(Majchrzak, p. 50).

One purpose of researching and writing a dissertation is to eventually have it used in a

field of study (McMillan & Schumacher, 2006). Policy analysis that "uses diverse criteria for

worth and contains more comprehensive information, such as program context and

implementation," is seen as more influential than a policy analysis incorporating only one

variable (p. 450). This study incorporated six different research variables, each with its own

significance as zero tolerance policies in Florida are compared. Through the analysis of these

variables, similarities and differences emerged as to how Florida school districts implemented

the mandates outlined by the Gun-Free Schools Act of 1994.

Theoretical Framework of the Study

The epistemology, or philosophical theory of knowledge (Webster' s Dictionary, Inc.,

2006), relied on a framework of obj ectivism supported by a theory of positivism. Relating

obj ectivism to a study on zero tolerance policies implies that objective truths exists apart from

imposing personal meaning to events or occurrences. Through the literature review, it was

demonstrated that elements of a model Student Code of Conduct could be developed that would

incorporate the Gun-Free School Act of 1994 mandates and options to remediate student

behavior in an educational setting. The theory of positivism supports the idea that factual and

actual experience, not opinions or hypothetical situations, were used to develop the model

elements for the school districts to implement in their Student Codes of Conduct.

The policy analysis was designed to answer the following questions:

*Is there a difference in the Student Codes of Conduct of Florida' s small and large districts
that include a definition of what the term zero tolerance means and how it relates to
discipline?










* Is there a difference in the Student Codes of Conduct of small and large districts that include
guns in their zero tolerance policies?

* Is there a difference in the Student Codes of Conduct of small and large districts that include
knives in their zero tolerance policies?

* Is there a difference in the Student Codes of Conduct of small and large districts that include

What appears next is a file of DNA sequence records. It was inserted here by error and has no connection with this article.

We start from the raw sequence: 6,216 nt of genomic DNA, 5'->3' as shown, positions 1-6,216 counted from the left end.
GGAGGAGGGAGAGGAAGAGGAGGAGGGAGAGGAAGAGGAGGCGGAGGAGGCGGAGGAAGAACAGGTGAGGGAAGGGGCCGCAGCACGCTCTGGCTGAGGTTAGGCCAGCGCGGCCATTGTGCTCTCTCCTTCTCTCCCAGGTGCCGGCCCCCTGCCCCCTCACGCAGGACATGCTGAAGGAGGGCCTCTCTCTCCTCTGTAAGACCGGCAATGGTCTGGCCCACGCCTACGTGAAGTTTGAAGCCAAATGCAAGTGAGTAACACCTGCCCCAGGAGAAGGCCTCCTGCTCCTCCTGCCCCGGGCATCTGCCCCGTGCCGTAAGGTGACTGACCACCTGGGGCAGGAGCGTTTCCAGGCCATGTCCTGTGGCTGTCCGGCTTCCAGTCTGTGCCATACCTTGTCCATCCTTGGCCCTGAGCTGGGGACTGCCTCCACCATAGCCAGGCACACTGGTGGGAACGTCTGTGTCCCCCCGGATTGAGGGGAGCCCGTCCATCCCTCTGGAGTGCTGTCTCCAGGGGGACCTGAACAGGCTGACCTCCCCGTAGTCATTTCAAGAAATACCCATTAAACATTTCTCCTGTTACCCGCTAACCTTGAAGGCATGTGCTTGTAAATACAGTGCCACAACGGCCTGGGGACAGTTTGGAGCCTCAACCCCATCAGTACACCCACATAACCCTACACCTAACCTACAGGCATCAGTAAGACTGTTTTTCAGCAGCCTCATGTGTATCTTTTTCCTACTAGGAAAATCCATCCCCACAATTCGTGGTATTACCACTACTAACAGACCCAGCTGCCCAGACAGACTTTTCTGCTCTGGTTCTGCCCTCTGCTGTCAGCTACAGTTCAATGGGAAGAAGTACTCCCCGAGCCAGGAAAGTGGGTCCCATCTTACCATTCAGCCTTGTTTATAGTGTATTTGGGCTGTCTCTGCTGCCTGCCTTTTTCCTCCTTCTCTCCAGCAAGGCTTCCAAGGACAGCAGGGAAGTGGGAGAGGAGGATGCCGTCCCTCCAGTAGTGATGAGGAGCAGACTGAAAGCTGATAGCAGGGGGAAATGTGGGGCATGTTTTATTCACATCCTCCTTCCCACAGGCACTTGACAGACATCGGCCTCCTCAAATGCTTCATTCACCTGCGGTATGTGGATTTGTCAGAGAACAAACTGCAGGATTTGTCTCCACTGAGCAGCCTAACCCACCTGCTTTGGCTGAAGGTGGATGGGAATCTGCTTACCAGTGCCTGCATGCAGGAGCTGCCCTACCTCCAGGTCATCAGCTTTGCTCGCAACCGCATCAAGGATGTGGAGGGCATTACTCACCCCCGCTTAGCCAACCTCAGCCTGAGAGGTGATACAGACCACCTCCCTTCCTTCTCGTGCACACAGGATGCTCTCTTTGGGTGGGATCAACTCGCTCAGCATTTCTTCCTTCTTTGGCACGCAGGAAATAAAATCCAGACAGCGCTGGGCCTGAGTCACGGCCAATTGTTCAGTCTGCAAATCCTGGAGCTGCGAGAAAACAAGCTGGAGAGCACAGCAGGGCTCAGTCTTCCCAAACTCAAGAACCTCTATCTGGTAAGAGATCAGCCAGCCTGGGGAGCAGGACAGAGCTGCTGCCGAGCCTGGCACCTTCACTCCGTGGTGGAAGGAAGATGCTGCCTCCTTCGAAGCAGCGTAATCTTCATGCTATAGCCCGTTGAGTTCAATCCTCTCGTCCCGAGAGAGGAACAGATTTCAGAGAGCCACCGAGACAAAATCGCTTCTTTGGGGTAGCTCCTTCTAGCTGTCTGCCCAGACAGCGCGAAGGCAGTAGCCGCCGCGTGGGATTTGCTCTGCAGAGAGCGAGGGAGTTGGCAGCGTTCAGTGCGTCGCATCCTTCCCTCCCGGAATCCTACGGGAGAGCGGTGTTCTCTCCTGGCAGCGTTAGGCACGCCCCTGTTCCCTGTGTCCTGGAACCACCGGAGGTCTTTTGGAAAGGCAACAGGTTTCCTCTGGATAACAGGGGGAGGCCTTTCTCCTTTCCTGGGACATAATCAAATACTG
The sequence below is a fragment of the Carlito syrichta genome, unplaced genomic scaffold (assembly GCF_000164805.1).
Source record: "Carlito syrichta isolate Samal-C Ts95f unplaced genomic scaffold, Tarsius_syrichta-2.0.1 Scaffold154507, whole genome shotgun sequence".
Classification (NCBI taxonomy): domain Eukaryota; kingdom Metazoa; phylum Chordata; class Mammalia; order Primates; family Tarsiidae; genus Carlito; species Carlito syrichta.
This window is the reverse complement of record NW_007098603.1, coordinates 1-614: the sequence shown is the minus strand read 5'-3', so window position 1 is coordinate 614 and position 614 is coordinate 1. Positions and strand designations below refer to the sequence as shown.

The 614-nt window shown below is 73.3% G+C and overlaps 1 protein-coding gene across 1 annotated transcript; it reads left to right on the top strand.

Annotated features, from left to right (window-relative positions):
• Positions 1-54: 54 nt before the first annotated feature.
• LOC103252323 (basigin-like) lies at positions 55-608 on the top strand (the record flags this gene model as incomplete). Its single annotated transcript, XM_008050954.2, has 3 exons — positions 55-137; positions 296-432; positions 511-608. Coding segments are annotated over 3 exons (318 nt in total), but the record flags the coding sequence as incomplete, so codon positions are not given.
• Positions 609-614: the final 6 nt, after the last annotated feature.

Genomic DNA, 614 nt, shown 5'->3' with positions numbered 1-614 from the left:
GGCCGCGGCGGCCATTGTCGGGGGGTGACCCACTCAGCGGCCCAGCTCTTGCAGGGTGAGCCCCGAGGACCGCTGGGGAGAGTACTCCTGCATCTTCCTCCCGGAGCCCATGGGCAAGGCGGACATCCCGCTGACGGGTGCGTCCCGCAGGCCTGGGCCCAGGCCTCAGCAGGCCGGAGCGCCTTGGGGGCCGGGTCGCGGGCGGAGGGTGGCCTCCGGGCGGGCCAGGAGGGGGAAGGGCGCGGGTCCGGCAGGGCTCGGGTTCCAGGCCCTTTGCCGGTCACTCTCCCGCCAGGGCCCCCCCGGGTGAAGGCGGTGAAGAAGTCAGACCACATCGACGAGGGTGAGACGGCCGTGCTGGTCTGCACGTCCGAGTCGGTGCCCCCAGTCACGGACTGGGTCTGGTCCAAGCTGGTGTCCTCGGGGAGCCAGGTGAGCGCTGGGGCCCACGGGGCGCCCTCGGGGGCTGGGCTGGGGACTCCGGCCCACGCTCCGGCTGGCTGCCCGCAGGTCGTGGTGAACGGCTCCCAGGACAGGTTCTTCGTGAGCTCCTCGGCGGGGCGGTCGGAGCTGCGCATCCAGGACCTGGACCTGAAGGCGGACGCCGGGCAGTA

drugs in their zero tolerance policies?

* Is there a difference in the Student Codes of Conduct of small and large districts that include
bullying or harassment in their zero tolerance policies?

* Is there a difference in the Student Codes of Conduct of small and large districts that include
provisions allowing for students to attend alternative educational settings if they violate a
zero tolerance policy?

Data Sources

The State of Florida is relatively unique in that it is comprised of 67 counties with each

county having a single school district and school board that represents the people of that county.

The largest district has a student population of over 250,000, while the smallest district has

approximately 1,300 students. Florida's smallest district, however, is comparable to many

medium-sized districts in other states (Wisconsin, Oklahoma, Michigan, etc.), where many of

their districts sometimes have as few as 200 students.

The Florida legislature does not grant the right to a free public education to anyone in

Florida; it offers the opportunity to its residents, an opportunity that can be denied if the residents

are determined to be a threat to others. Florida school districts have a diverse student body

demographic, with six urban districts and over 30% of the students of ethnic background other

than that of Caucasian descent (Florida Department of Education, 2006). Combining both rural

and urban cultures with those of ethnically diverse cultures, in school districts that span the entire

width of the counties, creates school districts in Florida that are generally unique by nature.

Florida follows the federal mandate of zero tolerance school discipline policies. The

Advancement Proj ect (2006), in cooperation with the NAACP, selected Florida as the one state









to highlight when addressing the injustices that children face as a result of strict zero tolerance

policies. The Advancement Proj ect study highlighted the "rise of overly broad zero tolerance

school discipline policies at both the state and local level" (p. 7) as well as the increasing costs

that Florida taxpayers incur because school districts are paying sheriff deputies to ensure safety

in their schools instead of relying on trained, educational leaders and professionals who already

work in the schools. Even though the Advancement Proj ect thoroughly examined Florida' s six

largest school districts and their handling of discipline procedures, there has yet to be a

comprehensive study comparing all 67 Florida school districts and how they implement zero

tolerance policies. This study is the first of its kind to utilize the information from all 67 Student

Codes of Conduct from Florida' s public county school districts.

Procedures

The procedures utilized in this research were adapted from Neuendorf (2002) as they

applied to this particular policy analysis. Her guide in analyzing the content of policies included

the following steps and will be defined as they apply to the analysis of Student Codes of

Conduct: (a) theory and rationale, (b) conceptualizations, (c) operationalizations, (d) coding

schemes, (e) sampling, (f) coding, and (g) tabulation and reporting (Neuendorf, 2002, p. 51).

Theory and Rationale

Defining what is going to be examined in the analysis and why it was chosen is necessary

when explaining the theory and rationale behind a policy analysis (Neuendorf, 2002).

Traditionally the discipline policies of school districts are defined in booklets or handbooks that